The atmosphere in Brussels in this 2021 European Union trade policy back-to-school week has been marked by deepening uncertainty over where the United States, Europe’s key security ally and largest trading partner, is heading. By Iana Dreyer and Rob Francis.
United States trade policy seen as “disabled” and “retired as benign hegemon”
Assessments of the trade policy situation with the United States are rather dire.
Columbia University-based economic historian Adam Tooze, who spoke at think tank Bruegel’s Annual Meetings, said: “Right now what seems to me very striking about Washington’s position is … how little the Biden administration wants to say about it.”
“The single most important crucial take-away for the rest of the world thinking about this is just how disabled the United States is on trade policy right now and this ripples through into every other dimension of their strategic interaction with the world,” said Professor Tooze.
The European Commission’s director-general for trade Sabine Weyand, who spoke on the same panel as Tooze, said: “What we see is a tectonic shift in the global order. We talk of the rise of China as a political and economic power and the fact that the US has retired as a benign hegemon”.
Weyand went on to pitch her institution’s new concept of Open Strategic Autonomy which it is adopting as a compass in designing its policies going forward. The guiding principles are: “We work with others where we can, we act alone where we must” – dixit Weyand.
In terms of trade and economic policy, the fallout from this will perhaps less be led by DG Trade, but by those in the Commission in charge of the internal market and of digital trade policy.
The industrial policy spot to watch
A big space to watch is the recently revised EU industrial policy, whose contours are fuzzy, but might become less so over time.
The Directorate-General for Internal Market, Industry, Entrepreneurship and has started communicating more clearly about how and in which direction it wants to take policy going forward.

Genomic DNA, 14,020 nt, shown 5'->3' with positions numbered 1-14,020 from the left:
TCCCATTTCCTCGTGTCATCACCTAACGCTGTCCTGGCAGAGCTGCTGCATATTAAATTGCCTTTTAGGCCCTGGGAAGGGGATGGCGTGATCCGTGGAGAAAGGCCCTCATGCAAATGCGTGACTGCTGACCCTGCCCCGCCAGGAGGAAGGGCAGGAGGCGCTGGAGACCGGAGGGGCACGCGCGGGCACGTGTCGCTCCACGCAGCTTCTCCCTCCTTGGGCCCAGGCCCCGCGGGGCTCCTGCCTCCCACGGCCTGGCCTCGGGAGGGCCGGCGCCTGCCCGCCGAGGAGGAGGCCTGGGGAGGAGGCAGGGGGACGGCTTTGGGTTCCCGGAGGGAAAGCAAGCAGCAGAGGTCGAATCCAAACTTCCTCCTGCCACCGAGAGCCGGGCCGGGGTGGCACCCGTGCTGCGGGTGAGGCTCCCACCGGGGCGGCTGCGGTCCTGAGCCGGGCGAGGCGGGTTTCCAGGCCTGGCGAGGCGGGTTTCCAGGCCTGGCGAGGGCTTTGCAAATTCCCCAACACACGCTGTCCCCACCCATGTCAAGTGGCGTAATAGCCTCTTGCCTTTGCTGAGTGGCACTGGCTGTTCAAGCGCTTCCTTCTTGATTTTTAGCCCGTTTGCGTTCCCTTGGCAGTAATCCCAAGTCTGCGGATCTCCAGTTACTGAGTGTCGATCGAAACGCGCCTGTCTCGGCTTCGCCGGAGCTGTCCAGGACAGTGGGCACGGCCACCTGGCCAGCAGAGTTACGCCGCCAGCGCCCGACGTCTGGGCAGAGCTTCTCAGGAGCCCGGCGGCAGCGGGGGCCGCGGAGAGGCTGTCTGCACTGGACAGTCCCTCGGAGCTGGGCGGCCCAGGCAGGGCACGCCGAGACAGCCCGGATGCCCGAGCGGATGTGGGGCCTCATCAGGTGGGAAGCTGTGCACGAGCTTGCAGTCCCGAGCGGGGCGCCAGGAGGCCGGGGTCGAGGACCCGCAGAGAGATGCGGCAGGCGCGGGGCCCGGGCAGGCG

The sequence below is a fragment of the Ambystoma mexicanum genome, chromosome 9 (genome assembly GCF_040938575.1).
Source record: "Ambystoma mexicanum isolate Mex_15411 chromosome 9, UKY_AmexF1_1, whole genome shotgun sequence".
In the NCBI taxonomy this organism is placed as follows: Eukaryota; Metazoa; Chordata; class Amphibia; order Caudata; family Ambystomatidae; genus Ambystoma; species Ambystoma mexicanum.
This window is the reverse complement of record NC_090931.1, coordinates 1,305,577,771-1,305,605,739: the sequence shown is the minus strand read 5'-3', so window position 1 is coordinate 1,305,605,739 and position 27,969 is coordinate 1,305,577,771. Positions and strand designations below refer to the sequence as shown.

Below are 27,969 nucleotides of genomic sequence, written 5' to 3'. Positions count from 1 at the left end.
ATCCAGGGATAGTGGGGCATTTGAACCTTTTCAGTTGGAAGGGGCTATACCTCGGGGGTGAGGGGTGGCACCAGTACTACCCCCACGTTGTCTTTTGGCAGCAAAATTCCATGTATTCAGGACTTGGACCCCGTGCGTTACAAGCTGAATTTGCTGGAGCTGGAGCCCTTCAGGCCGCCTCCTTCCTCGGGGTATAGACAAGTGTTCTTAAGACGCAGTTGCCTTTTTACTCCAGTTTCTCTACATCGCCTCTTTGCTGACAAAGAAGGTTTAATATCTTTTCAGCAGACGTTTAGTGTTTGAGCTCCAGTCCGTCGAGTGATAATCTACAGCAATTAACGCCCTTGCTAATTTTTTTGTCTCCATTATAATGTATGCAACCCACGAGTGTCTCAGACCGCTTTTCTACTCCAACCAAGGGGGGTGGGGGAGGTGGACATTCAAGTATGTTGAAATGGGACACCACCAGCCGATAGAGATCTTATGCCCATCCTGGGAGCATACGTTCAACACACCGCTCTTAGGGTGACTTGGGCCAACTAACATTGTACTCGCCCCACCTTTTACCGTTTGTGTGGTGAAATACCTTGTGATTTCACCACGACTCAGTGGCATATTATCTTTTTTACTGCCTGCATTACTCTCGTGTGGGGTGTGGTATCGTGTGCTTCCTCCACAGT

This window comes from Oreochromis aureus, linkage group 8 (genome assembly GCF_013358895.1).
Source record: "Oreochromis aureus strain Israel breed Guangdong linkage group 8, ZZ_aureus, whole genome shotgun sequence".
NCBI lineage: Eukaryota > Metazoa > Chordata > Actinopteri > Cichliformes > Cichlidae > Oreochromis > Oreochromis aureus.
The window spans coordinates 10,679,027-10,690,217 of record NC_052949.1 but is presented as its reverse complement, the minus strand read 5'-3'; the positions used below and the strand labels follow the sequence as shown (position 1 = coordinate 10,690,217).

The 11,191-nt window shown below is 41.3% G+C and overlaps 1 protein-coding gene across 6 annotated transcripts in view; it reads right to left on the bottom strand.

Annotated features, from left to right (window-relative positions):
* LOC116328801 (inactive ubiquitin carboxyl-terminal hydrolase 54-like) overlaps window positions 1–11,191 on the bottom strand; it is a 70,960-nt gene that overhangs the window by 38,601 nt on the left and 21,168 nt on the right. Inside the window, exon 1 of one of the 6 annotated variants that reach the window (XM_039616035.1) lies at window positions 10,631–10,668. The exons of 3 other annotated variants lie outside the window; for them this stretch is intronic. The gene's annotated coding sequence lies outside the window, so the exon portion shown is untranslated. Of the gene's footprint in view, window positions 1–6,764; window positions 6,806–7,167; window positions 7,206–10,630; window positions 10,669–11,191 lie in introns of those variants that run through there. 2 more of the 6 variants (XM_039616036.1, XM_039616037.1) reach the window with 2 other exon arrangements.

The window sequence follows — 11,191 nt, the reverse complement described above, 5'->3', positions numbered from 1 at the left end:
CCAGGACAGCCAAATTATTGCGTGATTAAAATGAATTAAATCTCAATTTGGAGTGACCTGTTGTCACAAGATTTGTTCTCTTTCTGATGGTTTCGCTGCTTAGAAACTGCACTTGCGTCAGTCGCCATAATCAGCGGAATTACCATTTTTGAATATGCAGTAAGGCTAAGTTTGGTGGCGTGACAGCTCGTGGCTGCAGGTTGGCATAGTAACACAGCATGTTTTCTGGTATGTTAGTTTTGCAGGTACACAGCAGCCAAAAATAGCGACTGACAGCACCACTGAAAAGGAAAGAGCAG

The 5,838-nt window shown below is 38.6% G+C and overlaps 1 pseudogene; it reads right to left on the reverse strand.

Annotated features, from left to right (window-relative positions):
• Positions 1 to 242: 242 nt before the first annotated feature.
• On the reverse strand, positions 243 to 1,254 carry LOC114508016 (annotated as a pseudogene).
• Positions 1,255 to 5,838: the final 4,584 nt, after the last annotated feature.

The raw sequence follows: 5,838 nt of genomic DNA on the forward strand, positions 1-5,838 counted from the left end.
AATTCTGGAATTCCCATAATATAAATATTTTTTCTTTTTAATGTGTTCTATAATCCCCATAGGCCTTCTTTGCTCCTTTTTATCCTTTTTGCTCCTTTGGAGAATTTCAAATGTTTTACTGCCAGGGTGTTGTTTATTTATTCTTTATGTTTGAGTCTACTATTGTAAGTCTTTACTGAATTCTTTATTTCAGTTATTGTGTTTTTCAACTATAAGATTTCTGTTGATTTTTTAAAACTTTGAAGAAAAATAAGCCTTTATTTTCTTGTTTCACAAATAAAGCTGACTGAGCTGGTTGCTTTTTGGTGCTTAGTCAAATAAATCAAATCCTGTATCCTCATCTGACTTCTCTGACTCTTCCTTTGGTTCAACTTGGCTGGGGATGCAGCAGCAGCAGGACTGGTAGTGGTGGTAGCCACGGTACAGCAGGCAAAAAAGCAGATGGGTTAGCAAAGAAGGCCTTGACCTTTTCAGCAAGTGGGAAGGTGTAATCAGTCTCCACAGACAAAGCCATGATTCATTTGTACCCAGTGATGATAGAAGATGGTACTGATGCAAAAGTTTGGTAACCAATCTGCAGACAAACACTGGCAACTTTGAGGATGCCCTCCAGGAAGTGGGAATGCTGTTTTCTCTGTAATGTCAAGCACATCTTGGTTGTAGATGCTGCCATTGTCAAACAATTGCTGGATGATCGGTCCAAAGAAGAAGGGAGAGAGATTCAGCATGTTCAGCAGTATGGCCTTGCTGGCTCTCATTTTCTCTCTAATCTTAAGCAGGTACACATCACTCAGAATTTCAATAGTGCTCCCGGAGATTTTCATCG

Back in May 2021, the EU identified fourteen ‘economic ecosystems’ where it wants to intervene in future to decrease its ‘strategic dependencies’ on imports and other risks of being held to ransom by malign powers and players. The fourteen ‘ecosystems’ identified by the Commission are agri-food, aerospace and defence, construction, cultural and creative industries, digital, electronics, energy-intensive industries, renewable energy, health, mobility (transport and automotive), “proximity, social economy”, retail, textiles and tourism.
DG Grow’s Director General Kerstin Jorna held up a mug during a Bruegel panel discussion displaying a colourful graph showing, solar system, atom or virus-like – you choose – fourteen smaller dots circling around a large blue-green big dot.
What policy will come out to intervene in those sectors still remains vague as the Commission is still trying to better study and understand the networks and supply chains shaping the fourteen sectors in question. So far the Commission is focusing only on a selection of five or six areas that matter for health, security and the digital sector.
We are also starting to get some clues. To Jorna, “strategic autonomy” is “a tool”. “It’s all about resilience”. The aim is to support entire ecosystems with “money, collaboration and regulation”.
The focus now will be on tackling some ‘strategic dependencies’ identified last spring. “We make sure that the supply chains are fit, that there is match-making” among producers to ensure there is a functioning all-EU supply chain. Jorna wants to build on the experience gained in the area of vaccine production, which was ramped up rather successfully and quickly in the EU over the last year. Jorna: “We built it all in the last six months”.